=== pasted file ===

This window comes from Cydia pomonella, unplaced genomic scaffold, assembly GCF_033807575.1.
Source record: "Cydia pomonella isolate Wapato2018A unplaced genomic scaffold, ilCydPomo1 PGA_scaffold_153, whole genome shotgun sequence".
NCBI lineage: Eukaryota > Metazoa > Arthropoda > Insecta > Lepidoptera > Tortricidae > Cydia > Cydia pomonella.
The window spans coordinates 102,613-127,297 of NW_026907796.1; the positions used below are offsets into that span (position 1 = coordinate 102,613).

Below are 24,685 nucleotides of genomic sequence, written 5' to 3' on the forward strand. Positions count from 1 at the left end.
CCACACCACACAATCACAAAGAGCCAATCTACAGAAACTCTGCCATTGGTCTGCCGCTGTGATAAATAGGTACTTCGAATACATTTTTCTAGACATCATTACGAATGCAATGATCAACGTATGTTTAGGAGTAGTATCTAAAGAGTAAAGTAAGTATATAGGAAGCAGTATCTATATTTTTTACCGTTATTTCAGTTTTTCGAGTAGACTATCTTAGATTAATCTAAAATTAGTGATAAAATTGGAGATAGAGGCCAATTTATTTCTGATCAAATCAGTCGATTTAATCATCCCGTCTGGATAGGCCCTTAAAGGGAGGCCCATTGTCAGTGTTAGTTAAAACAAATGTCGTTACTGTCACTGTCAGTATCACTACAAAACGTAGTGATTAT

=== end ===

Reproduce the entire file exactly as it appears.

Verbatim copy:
This window comes from Cydia pomonella, unplaced genomic scaffold, assembly GCF_033807575.1.
Source record: "Cydia pomonella isolate Wapato2018A unplaced genomic scaffold, ilCydPomo1 PGA_scaffold_153, whole genome shotgun sequence".
NCBI lineage: Eukaryota > Metazoa > Arthropoda > Insecta > Lepidoptera > Tortricidae > Cydia > Cydia pomonella.
The window spans coordinates 102,613-127,297 of NW_026907796.1; the positions used below are offsets into that span (position 1 = coordinate 102,613).

Below are 24,685 nucleotides of genomic sequence, written 5' to 3' on the forward strand. Positions count from 1 at the left end.
CCACACCACACAATCACAAAGAGCCAATCTACAGAAACTCTGCCATTGGTCTGCCGCTGTGATAAATAGGTACTTCGAATACATTTTTCTAGACATCATTACGAATGCAATGATCAACGTATGTTTAGGAGTAGTATCTAAAGAGTAAAGTAAGTATATAGGAAGCAGTATCTATATTTTTTACCGTTATTTCAGTTTTTCGAGTAGACTATCTTAGATTAATCTAAAATTAGTGATAAAATTGGAGATAGAGGCCAATTTATTTCTGATCAAATCAGTCGATTTAATCATCCCGTCTGGATAGGCCCTTAAAGGGAGGCCCATTGTCAGTGTTAGTTAAAACAAATGTCGTTACTGTCACTGTCAGTATCACTACAAAACGTAGTGATTAT